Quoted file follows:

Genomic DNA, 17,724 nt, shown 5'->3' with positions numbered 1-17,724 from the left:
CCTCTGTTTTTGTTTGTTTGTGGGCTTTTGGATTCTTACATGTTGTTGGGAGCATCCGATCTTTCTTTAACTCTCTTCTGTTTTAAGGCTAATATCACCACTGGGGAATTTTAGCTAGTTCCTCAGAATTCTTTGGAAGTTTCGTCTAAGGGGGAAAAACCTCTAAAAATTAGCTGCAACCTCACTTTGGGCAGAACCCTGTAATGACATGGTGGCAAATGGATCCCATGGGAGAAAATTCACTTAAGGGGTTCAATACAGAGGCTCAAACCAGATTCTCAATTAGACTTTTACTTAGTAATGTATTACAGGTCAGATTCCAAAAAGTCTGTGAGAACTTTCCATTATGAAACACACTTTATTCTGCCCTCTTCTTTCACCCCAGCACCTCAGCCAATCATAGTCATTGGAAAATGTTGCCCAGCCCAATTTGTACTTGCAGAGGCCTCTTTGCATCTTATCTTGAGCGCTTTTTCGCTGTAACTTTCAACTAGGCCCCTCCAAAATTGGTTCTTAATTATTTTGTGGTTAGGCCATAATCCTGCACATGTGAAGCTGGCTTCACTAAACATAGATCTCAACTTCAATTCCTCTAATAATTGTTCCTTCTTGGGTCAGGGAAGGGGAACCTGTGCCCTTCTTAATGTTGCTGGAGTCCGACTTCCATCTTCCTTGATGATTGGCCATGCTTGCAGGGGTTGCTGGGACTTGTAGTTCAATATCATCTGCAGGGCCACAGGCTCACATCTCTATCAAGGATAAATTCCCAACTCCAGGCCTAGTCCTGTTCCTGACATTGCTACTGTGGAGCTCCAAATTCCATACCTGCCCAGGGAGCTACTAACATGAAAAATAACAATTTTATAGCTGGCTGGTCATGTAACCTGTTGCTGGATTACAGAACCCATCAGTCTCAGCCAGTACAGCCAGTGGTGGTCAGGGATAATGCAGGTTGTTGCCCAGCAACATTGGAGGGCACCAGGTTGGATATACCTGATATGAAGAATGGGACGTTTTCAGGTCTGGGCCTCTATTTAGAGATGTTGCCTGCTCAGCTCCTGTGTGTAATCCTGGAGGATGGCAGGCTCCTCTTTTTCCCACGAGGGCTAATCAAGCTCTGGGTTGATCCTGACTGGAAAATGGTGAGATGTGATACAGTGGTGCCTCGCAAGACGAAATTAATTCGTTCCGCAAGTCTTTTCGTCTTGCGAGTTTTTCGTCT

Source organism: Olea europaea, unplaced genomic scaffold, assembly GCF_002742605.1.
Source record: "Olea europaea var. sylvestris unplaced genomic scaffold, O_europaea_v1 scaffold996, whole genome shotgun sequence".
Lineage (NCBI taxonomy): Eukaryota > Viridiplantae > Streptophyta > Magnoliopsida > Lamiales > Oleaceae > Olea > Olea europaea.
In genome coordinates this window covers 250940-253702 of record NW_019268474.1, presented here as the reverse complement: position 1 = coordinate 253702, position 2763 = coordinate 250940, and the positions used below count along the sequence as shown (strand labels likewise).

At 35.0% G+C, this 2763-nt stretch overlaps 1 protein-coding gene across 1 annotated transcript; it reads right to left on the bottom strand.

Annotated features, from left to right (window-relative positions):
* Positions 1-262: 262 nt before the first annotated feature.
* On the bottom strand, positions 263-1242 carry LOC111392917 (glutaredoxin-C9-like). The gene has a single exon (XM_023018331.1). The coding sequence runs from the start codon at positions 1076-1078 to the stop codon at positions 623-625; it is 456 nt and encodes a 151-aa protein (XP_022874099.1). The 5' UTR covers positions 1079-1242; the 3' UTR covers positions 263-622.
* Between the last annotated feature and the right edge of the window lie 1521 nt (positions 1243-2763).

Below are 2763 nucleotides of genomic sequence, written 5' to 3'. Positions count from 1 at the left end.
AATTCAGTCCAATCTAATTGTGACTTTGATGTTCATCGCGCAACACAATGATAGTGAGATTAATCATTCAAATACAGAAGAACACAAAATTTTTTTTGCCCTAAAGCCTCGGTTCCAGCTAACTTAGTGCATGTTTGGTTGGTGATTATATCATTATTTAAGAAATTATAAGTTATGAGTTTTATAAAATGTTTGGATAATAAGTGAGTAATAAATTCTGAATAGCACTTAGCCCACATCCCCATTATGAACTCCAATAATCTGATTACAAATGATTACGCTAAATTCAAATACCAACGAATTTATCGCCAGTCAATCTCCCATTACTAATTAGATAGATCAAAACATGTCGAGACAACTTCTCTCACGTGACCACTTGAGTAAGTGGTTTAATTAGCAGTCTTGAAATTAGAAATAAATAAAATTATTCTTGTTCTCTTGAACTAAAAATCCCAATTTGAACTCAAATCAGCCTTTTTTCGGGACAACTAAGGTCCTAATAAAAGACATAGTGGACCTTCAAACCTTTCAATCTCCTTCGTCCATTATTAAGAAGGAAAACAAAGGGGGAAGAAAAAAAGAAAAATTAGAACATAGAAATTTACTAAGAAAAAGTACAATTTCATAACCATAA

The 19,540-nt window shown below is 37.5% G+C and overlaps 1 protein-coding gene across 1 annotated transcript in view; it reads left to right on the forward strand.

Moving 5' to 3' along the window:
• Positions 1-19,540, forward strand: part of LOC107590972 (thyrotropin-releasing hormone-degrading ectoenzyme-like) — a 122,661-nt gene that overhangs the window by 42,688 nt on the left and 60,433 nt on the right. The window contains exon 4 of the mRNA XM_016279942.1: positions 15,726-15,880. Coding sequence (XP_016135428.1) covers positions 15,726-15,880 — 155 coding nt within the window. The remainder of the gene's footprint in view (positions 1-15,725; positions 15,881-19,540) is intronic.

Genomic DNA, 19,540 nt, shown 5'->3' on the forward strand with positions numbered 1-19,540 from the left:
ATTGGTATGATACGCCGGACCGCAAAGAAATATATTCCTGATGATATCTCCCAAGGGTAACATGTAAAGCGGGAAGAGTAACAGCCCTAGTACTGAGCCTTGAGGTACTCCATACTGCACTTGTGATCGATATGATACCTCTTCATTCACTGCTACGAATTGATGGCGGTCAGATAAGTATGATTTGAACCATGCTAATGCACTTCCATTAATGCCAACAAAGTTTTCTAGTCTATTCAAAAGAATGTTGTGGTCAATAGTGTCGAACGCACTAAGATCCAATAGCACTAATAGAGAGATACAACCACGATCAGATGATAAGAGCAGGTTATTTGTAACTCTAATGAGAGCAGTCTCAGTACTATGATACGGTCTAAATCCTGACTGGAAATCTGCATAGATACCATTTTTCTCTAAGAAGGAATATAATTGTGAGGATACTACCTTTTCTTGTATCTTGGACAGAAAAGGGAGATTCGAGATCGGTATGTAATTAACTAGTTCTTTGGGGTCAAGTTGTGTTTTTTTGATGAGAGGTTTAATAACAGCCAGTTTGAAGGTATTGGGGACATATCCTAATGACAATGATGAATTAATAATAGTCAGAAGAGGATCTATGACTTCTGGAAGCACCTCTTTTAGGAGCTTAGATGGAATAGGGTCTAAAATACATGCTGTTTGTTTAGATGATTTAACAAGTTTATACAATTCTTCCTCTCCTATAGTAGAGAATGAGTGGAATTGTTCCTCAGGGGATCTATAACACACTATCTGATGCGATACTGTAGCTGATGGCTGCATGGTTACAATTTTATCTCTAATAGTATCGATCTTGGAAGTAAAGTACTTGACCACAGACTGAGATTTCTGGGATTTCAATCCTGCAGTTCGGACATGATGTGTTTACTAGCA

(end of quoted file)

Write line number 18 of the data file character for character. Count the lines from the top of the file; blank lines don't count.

ATTGGTATGATACGCCGGACCGCAAAGAAATATATTCCTGATGATATCTCCCAAGGGTAACATGTAAAGCGGGAAGAGTAACAGCCCTAGTACTGAGCCTTGAGGTACTCCATACTGCACTTGTGATCGATATGATACCTCTTCATTCACTGCTACGAATTGATGGCGGTCAGATAAGTATGATTTGAACCATGCTAATGCACTTCCATTAATGCCAACAAAGTTTTCTAGTCTATTCAAAAGAATGTTGTGGTCAATAGTGTCGAACGCACTAAGATCCAATAGCACTAATAGAGAGATACAACCACGATCAGATGATAAGAGCAGGTTATTTGTAACTCTAATGAGAGCAGTCTCAGTACTATGATACGGTCTAAATCCTGACTGGAAATCTGCATAGATACCATTTTTCTCTAAGAAGGAATATAATTGTGAGGATACTACCTTTTCTTGTATCTTGGACAGAAAAGGGAGATTCGAGATCGGTATGTAATTAACTAGTTCTTTGGGGTCAAGTTGTGTTTTTTTGATGAGAGGTTTAATAACAGCCAGTTTGAAGGTATTGGGGACATATCCTAATGACAATGATGAATTAATAATAGTCAGAAGAGGATCTATGACTTCTGGAAGCACCTCTTTTAGGAGCTTAGATGGAATAGGGTCTAAAATACATGCTGTTTGTTTAGATGATTTAACAAGTTTATACAATTCTTCCTCTCCTATAGTAGAGAATGAGTGGAATTGTTCCTCAGGGGATCTATAACACACTATCTGATGCGATACTGTAGCTGATGGCTGCATGGTTACAATTTTATCTCTAATAGTATCGATCTTGGAAGTAAAGTACTTGACCACAGACTGAGATTTCTGGGATTTCAATCCTGCAGTTCGGACATGATGTGTTTACTAGCA